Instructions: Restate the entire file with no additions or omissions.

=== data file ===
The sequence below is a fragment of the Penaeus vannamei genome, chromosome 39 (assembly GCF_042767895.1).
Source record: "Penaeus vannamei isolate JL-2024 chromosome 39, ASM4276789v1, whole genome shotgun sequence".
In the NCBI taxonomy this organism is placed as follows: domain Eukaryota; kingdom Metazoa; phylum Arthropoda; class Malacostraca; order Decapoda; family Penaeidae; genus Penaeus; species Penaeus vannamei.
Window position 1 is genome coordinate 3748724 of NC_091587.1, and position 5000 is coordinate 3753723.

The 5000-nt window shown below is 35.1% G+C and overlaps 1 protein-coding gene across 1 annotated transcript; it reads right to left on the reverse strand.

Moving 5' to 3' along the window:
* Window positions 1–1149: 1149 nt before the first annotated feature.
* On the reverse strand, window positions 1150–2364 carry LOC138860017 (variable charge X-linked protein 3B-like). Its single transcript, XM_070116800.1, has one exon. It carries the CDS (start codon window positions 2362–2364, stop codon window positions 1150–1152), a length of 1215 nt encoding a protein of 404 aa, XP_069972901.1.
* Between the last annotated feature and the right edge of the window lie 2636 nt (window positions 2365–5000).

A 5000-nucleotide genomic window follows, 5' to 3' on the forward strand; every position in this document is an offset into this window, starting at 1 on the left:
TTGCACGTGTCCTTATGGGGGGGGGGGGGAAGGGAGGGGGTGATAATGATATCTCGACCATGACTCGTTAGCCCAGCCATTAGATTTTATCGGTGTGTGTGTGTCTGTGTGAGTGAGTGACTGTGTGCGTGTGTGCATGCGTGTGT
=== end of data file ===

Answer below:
The sequence below is a fragment of the Penaeus vannamei genome, chromosome 39 (assembly GCF_042767895.1).
Source record: "Penaeus vannamei isolate JL-2024 chromosome 39, ASM4276789v1, whole genome shotgun sequence".
In the NCBI taxonomy this organism is placed as follows: domain Eukaryota; kingdom Metazoa; phylum Arthropoda; class Malacostraca; order Decapoda; family Penaeidae; genus Penaeus; species Penaeus vannamei.
Window position 1 is genome coordinate 3748724 of NC_091587.1, and position 5000 is coordinate 3753723.

The 5000-nt window shown below is 35.1% G+C and overlaps 1 protein-coding gene across 1 annotated transcript; it reads right to left on the reverse strand.

Moving 5' to 3' along the window:
* Window positions 1–1149: 1149 nt before the first annotated feature.
* On the reverse strand, window positions 1150–2364 carry LOC138860017 (variable charge X-linked protein 3B-like). Its single transcript, XM_070116800.1, has one exon. It carries the CDS (start codon window positions 2362–2364, stop codon window positions 1150–1152), a length of 1215 nt encoding a protein of 404 aa, XP_069972901.1.
* Between the last annotated feature and the right edge of the window lie 2636 nt (window positions 2365–5000).

A 5000-nucleotide genomic window follows, 5' to 3' on the forward strand; every position in this document is an offset into this window, starting at 1 on the left:
TTGCACGTGTCCTTATGGGGGGGGGGGGGAAGGGAGGGGGTGATAATGATATCTCGACCATGACTCGTTAGCCCAGCCATTAGATTTTATCGGTGTGTGTGTGTCTGTGTGAGTGAGTGACTGTGTGCGTGTGTGCATGCGTGTGT